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About Hemingford herald. (Hemingford, Box Butte County, Neb.) 1895-190? | View Entire Issue (June 26, 1896)
OH AS. WIBURN'SIiUCK.
HAUL BY WI.
hunt niul T aro coub
inn. lint, somehow,
I scarcely seem to
belong to the fam
ily nt all. Wt had
no end of relations,
and he was n gen
eral favorite with
all, oven somo ho
had nevor neon, for
thoy would dlo and
Icavo klm legacies. He was constantly
getting sorao Uttlo "windfall" of this
Ono morning at breakfast wo wore
nrllsts and shared the samo rooms and i
Btudlo he recolvod a black-edged let
ter, which, upon opening and reading,
ho cant down with a discontented look.
"Anpjhor funeral to go to," ho grum
bled, "and here nro my pictures unfin
ished anffnofct week Is sendlng-ln dayJ"
"Who la It now?" I asked. "Another
legnqyvl suppose, eh?"
"Vcfy likely." he returned. Indiffer
ently' W was so used to theso things '
he scarcely took nny nollco of them now, !
"It'snelo Alexander Stephen. Did ,
you know him?" !
I Rjiook my head. "Havo hoard of
lilmf never saw him," I said. .
"I hardly know him myself," Gharloy !
explained '"at leaBt, not slnco I was a ,
boy. It's a rare bother, this, coming
Just no. Such a long Journey Into the
country. I eay, Jack, you have done
yonrTiloturo3 and sent them In and
have rfbthlng to do for a spell couldn't (
you go' down for mo?" j
"What Jn your namo?" 1 exclaimed. J
"Yes, why not? It's years since I ,
was 'mong nny of the set. This lettor
is from a Mr. Parchly, the solicitor to
the 111, I suppose; ho doesn't know
mo. You aro Jack Wlburn It's only a
dilTarenco of a Christian name, and It's
nil lnthc family, you know."
To jjut the mattor short, I had to con-Bcnt-vas
I generally did whero Chnrloy
I lo,tfk tho lawyor'H letter, as a sort of
credential, nnd set out, grumbling n
gond'AIealntwhat I considered Charley's
"chock" In thus making use of me. If
I httd finished up my work before ho
had It was only because 1 had worked
nt ltmore constantly, and now, Instead
of reaping the advantage In the shapo
of a few days rest, he tnado It nn ex- !
cuho for sending mo .oft on a lugubrl- I
otis "mission like this; nnd Charley
won't, no doubt, havo a good legacy,
too, out of It. !
"Ijflbn't supposo It's much," he said
to m&T "Perhaps a hundred or two
hardly worth going down fort you
So I had to gO"-wlth no legacy In
vlowjit all, small or largo!
However, as I havo said, I sot out for
tho pjaco it was Devonshire and In
duciCourso I arrived at tho Uttlo town,
nnd ,;ut up at a hotel for the night.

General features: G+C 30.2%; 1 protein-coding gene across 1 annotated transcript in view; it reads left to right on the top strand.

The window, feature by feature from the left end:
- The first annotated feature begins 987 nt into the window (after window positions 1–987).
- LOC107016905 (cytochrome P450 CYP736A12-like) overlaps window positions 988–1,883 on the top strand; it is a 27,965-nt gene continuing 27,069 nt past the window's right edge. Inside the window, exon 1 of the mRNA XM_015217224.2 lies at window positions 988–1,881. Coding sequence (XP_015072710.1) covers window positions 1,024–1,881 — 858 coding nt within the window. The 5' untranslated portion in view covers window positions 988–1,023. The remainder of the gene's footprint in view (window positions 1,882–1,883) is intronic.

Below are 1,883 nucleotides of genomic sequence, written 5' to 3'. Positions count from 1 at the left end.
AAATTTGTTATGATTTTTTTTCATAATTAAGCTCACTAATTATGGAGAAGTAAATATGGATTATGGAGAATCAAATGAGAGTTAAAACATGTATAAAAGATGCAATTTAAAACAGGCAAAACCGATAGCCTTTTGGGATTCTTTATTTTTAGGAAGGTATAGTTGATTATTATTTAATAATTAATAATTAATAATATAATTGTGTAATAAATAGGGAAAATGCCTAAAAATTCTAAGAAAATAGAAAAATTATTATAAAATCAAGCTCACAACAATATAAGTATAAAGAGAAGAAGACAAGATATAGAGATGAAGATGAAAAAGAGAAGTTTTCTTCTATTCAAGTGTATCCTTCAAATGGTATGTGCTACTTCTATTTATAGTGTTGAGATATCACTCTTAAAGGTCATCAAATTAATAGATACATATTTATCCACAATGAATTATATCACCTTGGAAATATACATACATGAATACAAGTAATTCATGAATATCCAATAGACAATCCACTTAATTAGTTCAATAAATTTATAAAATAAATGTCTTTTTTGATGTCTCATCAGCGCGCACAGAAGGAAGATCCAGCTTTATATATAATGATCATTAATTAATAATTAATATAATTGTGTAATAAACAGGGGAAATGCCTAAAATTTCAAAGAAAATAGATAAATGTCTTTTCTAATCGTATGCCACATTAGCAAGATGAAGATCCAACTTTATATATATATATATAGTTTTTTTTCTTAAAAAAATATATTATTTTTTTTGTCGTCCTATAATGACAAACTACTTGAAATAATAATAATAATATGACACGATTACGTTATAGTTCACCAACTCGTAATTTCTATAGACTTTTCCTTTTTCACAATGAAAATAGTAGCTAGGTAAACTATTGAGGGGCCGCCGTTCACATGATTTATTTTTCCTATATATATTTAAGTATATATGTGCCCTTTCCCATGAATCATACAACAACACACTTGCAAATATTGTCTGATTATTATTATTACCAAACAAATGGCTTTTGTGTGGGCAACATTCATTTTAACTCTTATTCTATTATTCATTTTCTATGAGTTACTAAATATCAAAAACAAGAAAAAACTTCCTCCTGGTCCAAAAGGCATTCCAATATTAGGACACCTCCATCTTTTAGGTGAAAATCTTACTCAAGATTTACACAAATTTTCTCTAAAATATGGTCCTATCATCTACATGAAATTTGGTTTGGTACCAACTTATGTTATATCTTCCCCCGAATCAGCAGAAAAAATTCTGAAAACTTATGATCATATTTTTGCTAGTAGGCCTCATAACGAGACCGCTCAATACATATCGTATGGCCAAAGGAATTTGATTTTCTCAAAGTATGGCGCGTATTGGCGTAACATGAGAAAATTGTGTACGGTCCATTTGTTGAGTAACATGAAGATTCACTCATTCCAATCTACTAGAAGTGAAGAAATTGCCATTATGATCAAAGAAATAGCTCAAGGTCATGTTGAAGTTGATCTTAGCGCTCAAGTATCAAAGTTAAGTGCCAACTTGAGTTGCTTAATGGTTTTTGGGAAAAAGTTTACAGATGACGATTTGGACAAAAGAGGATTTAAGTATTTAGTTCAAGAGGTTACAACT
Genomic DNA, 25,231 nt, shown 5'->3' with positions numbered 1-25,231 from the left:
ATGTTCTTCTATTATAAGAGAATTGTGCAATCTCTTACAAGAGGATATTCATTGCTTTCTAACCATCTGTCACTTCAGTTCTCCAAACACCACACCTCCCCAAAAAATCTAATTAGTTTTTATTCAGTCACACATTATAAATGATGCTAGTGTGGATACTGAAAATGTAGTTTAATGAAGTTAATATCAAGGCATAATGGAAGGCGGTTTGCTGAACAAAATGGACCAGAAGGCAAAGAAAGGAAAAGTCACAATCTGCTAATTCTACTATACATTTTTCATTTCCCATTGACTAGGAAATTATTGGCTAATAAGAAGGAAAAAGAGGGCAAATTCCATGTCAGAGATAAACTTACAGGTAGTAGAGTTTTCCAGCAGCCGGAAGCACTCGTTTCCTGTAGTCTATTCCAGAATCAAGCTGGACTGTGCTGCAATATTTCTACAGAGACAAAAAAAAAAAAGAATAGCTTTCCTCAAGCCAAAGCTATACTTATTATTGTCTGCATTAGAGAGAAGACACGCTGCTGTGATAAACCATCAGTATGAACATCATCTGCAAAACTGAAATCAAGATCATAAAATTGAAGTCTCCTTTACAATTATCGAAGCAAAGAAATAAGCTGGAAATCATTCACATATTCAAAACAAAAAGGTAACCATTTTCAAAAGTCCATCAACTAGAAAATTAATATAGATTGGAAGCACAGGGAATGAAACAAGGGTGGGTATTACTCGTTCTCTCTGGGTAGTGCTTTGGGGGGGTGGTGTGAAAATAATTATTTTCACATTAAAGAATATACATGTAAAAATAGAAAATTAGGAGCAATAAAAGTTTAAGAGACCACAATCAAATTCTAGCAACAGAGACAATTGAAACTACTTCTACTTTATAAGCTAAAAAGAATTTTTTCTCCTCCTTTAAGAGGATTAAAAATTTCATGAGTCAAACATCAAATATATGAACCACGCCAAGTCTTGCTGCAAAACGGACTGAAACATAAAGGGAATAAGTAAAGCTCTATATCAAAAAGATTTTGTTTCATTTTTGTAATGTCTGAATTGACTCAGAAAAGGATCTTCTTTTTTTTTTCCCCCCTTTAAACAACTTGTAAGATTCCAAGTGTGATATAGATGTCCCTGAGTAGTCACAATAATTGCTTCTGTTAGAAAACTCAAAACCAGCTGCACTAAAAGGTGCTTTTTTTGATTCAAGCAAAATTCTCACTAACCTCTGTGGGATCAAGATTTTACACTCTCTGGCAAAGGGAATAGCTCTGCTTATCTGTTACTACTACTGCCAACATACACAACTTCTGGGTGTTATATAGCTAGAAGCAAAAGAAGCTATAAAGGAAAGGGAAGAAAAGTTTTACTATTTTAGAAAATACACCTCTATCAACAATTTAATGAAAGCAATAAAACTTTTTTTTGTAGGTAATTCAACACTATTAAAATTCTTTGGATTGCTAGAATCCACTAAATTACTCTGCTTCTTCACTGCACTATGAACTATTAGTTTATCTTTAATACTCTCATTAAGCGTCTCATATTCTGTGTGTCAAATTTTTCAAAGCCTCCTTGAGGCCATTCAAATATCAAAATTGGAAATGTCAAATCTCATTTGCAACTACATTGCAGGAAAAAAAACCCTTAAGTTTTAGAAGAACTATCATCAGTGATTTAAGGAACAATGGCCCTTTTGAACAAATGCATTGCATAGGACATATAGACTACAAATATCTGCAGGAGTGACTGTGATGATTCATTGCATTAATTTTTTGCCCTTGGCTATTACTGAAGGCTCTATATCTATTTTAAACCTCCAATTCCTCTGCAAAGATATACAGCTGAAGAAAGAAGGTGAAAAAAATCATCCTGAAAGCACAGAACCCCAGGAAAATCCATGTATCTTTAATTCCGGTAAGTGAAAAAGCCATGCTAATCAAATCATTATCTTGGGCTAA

Tho noxt day, therefore, saw mo
among tho assembled suosts. I found
outltylr.fParchly nnd sllontly showed
him his own letter. "Ah," said he,
"you nro Mr. Wlburn. Very good. Glad
to tg;o you." I did not roplj, so
lie concluded tha I was Chnrloy Wl
burn, v.itho'it having Bald anything one
way or tho other.
But, when after tho funeral, tho will
ontno to be read, I found Charley was
down for 5,000. That mado me think
It harder lines than ever that I should
havo had to come down In his place.
The weather was atrociously cold; tho
March winds strong nnd blustering,
with showers of sleet and snow, and I
felt cold nnd misorablo. At the end of
tho reading of the will I was making
my way out to to got back to the hotol,
when somo ono said: "Mr. Wlburn, I
believe?" I looked nround nnd saw a
stiff, military-looking old boy regard
ing me with a smllo through his specta
cles. "Charley," said ho, "don't you ro-
LEGACY. I SUPPOSE,
member vme?" I thought to mysolf :
"0, now I'm In for it. Here's a nico
mess all through trying to serve Char-
"ley. JuBt my bad luck." This feeling
did not grow less when he said: "Mllly
wants to 'sneak to you. She has been
looking afyou, and says she can hard-
tly recognize you for her old playfol-
ffow." i"No wonder," I thought. "It
would be strange it she did.")
She came up and shook hands, and
the moment I looked at her I simply fell
.helpless over head and ears In lovo
iben nnd there.
"Don't you remember your Uttlo play
mate, Mllly?" said she, with a blush
and an entrancing look of her beauti
ful eyes. "We1
' Before I exactly realized what I was
doing I was whisked off to MaJ. Rain
field's house as I found the namo of
"Milly's father to be to dine, calling at